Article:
Maybe the DEA doesn’t get enough credit for their contributions to cannabis innovation. Certainly the restrictions they’ve put on research have played a huge role in how the plant is studied and consequently understood by both the scientific and mainstream communities. Because Put simply, if you want to learn about the effects and properties of medical cannabis in America the United States in 2016, you have to be either extremely patient, or extremely clever. Good thing Laurie Mischley is extremely clever.
Conducting a cannabis study has always been more complicated than simply convincing a University or private donor to fund a research project. Even after all the proposals have been written and the money secured, the real challenge of finding quality weed begins.
For close to 50 years the DEA has controlled all cannabis knowledge in America the United States.S. through the University of Mississippi’s National Center for Natural Products Research. They produce cannabis and its derivatives that can then be dispensed through the National Institute for Drug Abuse to qualifying studies. Up until August of 2016, this was the only way to obtain federally legal cannabis for research purposes. Getting necessary products was a paperwork– ladend process of applying and waiting for approval, then waiting again for the delivery of materials, sometimes while funding ran out and interest waned. Recently, the DEA announced that though cannabis was to remain a Schedule I drug with no medical qualities, they would allow for other schools to begin a cultivation program. So far, the roll out has been slow.
Laurie Mischley, PhD, a research scientist at Seattle’s Bastyr University has long been skeptical about the public perception of the cannabis community and didn’t want to wait around for the government’s permission to start advancing the science. “In high school, I saw that cannabis users were running student council, making honor role, excelling at sports, etc.—, which was at odds with what authority figures were telling me happened to people who used drugs. I found it fascinating that society encourages alcohol use, a notably more harmful drug, but shames cannabis use.”
A scientist first, (“Mmy agenda is pro-science, not pro-cannabis,”), Laurie is like all great answer seekers: she knows that sometimes it’s the rebels who need to speed up progress when it stagnates. “Timothy Leary turned me on to the idea that one could cause political disruption using scientifically sound methodology.” Instead of being patient, Laurie started the Cannabis Use Survey to not only collect much needed anecdotal data, but also provide a safe place for the community to speak.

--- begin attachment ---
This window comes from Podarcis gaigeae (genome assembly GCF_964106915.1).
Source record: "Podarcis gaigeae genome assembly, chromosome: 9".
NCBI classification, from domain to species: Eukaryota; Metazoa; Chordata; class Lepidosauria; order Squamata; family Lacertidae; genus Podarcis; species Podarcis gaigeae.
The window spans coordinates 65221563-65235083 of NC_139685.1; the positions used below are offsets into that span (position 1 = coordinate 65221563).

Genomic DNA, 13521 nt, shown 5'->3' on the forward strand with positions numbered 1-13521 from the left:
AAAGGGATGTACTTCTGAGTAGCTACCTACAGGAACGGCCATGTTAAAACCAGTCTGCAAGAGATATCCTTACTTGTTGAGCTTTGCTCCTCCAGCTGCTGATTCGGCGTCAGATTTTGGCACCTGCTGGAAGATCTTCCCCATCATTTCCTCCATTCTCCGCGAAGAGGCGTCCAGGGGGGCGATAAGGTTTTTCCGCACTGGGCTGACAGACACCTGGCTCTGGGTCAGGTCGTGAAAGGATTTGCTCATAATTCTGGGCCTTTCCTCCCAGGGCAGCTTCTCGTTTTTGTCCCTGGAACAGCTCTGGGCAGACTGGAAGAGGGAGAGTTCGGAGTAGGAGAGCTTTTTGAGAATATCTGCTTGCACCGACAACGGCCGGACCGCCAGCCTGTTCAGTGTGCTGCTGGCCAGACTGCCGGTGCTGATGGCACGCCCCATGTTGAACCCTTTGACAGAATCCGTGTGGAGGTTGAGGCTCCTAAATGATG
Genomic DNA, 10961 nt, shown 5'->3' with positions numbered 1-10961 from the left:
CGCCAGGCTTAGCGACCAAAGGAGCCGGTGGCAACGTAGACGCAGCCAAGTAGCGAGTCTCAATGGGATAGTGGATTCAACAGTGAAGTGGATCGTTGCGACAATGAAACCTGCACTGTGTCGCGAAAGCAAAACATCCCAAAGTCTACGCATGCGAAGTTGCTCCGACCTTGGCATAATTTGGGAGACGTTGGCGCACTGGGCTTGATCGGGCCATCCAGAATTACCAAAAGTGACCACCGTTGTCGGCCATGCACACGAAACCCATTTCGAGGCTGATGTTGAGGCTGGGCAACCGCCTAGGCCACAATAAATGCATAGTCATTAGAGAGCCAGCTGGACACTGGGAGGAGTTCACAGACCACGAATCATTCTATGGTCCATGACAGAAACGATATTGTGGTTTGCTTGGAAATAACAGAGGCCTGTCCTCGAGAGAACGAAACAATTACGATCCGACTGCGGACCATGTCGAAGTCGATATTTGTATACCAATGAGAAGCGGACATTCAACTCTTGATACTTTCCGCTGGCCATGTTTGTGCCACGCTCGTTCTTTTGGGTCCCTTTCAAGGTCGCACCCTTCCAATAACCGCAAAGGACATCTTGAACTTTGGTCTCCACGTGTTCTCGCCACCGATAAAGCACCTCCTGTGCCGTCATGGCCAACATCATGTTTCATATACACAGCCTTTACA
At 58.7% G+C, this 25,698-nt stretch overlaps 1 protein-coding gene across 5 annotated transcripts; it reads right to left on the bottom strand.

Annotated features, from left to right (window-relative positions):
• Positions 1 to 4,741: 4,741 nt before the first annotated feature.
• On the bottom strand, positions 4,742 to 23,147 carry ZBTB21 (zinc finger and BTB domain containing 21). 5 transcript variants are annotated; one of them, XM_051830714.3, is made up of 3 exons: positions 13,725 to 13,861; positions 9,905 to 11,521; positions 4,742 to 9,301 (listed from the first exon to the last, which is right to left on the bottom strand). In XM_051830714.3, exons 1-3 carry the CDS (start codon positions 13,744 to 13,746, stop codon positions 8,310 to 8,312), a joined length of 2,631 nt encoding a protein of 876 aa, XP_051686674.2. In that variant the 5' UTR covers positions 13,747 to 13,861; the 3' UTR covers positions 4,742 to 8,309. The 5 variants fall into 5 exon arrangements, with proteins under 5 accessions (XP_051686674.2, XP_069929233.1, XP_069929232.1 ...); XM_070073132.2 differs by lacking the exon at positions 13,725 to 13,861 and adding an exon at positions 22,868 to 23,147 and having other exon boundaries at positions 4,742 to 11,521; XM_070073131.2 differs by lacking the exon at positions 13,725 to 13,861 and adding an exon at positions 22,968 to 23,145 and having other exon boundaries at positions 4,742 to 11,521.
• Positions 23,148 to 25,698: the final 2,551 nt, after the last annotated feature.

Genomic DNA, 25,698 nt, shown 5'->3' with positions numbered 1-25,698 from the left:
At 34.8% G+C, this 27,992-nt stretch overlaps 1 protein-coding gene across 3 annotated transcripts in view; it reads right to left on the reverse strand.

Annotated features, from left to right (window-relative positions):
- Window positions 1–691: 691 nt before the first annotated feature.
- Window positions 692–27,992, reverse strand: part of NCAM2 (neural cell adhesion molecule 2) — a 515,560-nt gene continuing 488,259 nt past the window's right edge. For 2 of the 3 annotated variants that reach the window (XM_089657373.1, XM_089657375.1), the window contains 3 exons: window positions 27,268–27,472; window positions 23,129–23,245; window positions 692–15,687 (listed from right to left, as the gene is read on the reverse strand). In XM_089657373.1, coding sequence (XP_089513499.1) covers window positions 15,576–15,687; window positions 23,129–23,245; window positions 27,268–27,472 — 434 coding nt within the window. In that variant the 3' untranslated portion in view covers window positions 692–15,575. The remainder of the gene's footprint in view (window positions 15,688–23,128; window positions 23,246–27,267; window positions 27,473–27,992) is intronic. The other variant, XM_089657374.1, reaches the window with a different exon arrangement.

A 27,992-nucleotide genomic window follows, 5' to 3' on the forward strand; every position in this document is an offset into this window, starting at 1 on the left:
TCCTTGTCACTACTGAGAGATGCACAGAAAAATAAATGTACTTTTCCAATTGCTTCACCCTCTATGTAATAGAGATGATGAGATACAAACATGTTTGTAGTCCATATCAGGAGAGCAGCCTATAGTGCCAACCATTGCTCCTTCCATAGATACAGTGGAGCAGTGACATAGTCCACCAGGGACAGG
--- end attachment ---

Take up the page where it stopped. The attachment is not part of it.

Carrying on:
“For close to 50 years the DEA has controlled all cannabis knowledge in the U.S. through the University of Mississippi’s National Center for Natural Products Research.”
Currently still seeking participants, The Cannabis Use Survey allows patients to anonymously answer questions about their consumption habits and effects without fear of prosecution or stigmatization. The simple online form provides Laurie and other researchers the chance to hear directly from people who believe in the medical benefits of cannabis, and who can speak specifically about their own experiences, a vital first step in medical advancements:.
“Anecdotal reports are important in all research, not just cannabis research. Observation is the first step in the scientific method and we’re fools if we’re not listening to those with experience.”
By creating a forum for open discussion, Laurie gains insight into what people say is working, and she can begin the complicated task of understanding the why and the how. If they hear that a certain kind of edible forrom of cannabis is helping a patient treat their Parkinson’s disease, a study can be designed to see if those benefits can be replicated in other people. Still, even the most creative work-around is hampered by federal restrictions:.
“We wanted to randomize people to receiving banana bread with or without cannabis. Federal law prevented us from giving people Seattle-sourced cannabis, so I thought I was clever to invert the design: I’d enroll people who were already using cannabis, and randomize them to having it taken away for two2 weeks. Our Institutional Review Board (IRB) told me it was unethical to take away a medicine that was helping the patient! The Feds wouldn’t let me give cannabis, and the IRB wouldn’t let me take it away!
These limitations don’t exist in other parts of the world, and there is some hope that this will force the DEA and the federal government to make cannabis more accessible for research purposes:.
“Soon enough, other countries will start making discoveries and developing pharmaceutical products ahead of the United States, while U.S.- based researchers try to move the science forward with their hands tied. Eventually, the tide will turn and the United States will end Pprohibition and cannabis will be re/de-scheduled.”
It’s vital that the medical cannabis community be heard as our understanding of the science behind the plant evolves. Laurie Mischley, through the Cannabis Use Survey, hopes to present those with the most personal knowledge of the benefits of that science the chance tell a part of their story.
“The purpose of this study is to give those who use cannabis a voice.”
It’s not too late to add to that growing voice by being a part of the Cannabis Use Survey. The DEA will never know it was you.